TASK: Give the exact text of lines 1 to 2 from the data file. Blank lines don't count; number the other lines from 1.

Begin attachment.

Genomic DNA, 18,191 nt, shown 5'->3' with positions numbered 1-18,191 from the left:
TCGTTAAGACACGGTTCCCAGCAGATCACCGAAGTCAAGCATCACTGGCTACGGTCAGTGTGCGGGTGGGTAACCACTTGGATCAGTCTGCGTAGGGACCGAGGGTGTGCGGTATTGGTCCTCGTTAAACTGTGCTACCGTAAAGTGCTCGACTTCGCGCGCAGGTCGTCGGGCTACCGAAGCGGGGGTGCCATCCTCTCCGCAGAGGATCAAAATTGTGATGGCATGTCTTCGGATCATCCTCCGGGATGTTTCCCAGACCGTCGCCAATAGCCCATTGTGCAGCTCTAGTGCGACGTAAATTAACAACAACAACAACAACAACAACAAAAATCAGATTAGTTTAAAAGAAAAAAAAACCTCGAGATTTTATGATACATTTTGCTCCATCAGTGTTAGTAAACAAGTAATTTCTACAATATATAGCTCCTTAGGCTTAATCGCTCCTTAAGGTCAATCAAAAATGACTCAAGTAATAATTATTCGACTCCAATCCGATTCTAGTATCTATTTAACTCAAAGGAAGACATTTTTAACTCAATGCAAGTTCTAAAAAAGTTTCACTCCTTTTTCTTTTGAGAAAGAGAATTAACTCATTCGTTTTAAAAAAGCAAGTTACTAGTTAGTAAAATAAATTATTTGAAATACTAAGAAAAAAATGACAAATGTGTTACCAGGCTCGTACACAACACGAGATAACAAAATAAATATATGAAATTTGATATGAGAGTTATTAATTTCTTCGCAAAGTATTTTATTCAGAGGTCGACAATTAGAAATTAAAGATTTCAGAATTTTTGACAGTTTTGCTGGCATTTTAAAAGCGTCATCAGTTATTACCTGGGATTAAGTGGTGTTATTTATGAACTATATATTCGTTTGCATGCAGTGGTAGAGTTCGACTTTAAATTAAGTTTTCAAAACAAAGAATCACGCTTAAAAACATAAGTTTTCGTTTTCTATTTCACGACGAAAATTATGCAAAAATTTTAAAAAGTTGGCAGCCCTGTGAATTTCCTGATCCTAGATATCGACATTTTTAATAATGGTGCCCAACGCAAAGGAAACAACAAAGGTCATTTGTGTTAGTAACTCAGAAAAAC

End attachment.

Genomic DNA, 18,191 nt, shown 5'->3' with positions numbered 1-18,191 from the left:
TCGTTAAGACACGGTTCCCAGCAGATCACCGAAGTCAAGCATCACTGGCTACGGTCAGTGTGCGGGTGGGTAACCACTTGGATCAGTCTGCGTAGGGACCGAGGGTGTGCGGTATTGGTCCTCGTTAAACTGTGCTACCGTAAAGTGCTCGACTTCGCGCGCAGGTCGTCGGGCTACCGAAGCGGGGGTGCCATCCTCTCCGCAGAGGATCAAAATTGTGATGGCATGTCTTCGGATCATCCTCCGGGATGTTTCCCAGACCGTCGCCAATAGCCCATTGTGCAGCTCTAGTGCGACGTAAATTAACAACAACAACAACAACAACAACAAAAATCAGATTAGTTTAAAAGAAAAAAAAACCTCGAGATTTTATGATACATTTTGCTCCATCAGTGTTAGTAAACAAGTAATTTCTACAATATATAGCTCCTTAGGCTTAATCGCTCCTTAAGGTCAATCAAAAATGACTCAAGTAATAATTATTCGACTCCAATCCGATTCTAGTATCTATTTAACTCAAAGGAAGACATTTTTAACTCAATGCAAGTTCTAAAAAAGTTTCACTCCTTTTTCTTTTGAGAAAGAGAATTAACTCATTCGTTTTAAAAAAGCAAGTTACTAGTTAGTAAAATAAATTATTTGAAATACTAAGAAAAAAATGACAAATGTGTTACCAGGCTCGTACACAACACGAGATAACAAAATAAATATATGAAATTTGATATGAGAGTTATTAATTTCTTCGCAAAGTATTTTATTCAGAGGTCGACAATTAGAAATTAAAGATTTCAGAATTTTTGACAGTTTTGCTGGCATTTTAAAAGCGTCATCAGTTATTACCTGGGATTAAGTGGTGTTATTTATGAACTATATATTCGTTTGCATGCAGTGGTAGAGTTCGACTTTAAATTAAGTTTTCAAAACAAAGAATCACGCTTAAAAACATAAGTTTTCGTTTTCTATTTCACGACGAAAATTATGCAAAAATTTTAAAAAGTTGGCAGCCCTGTGAATTTCCTGATCCTAGATATCGACATTTTTAATAATGGTGCCCAACGCAAAGGAAACAACAAAGGTCATTTGTGTTAGTAACTCAGAAAAAC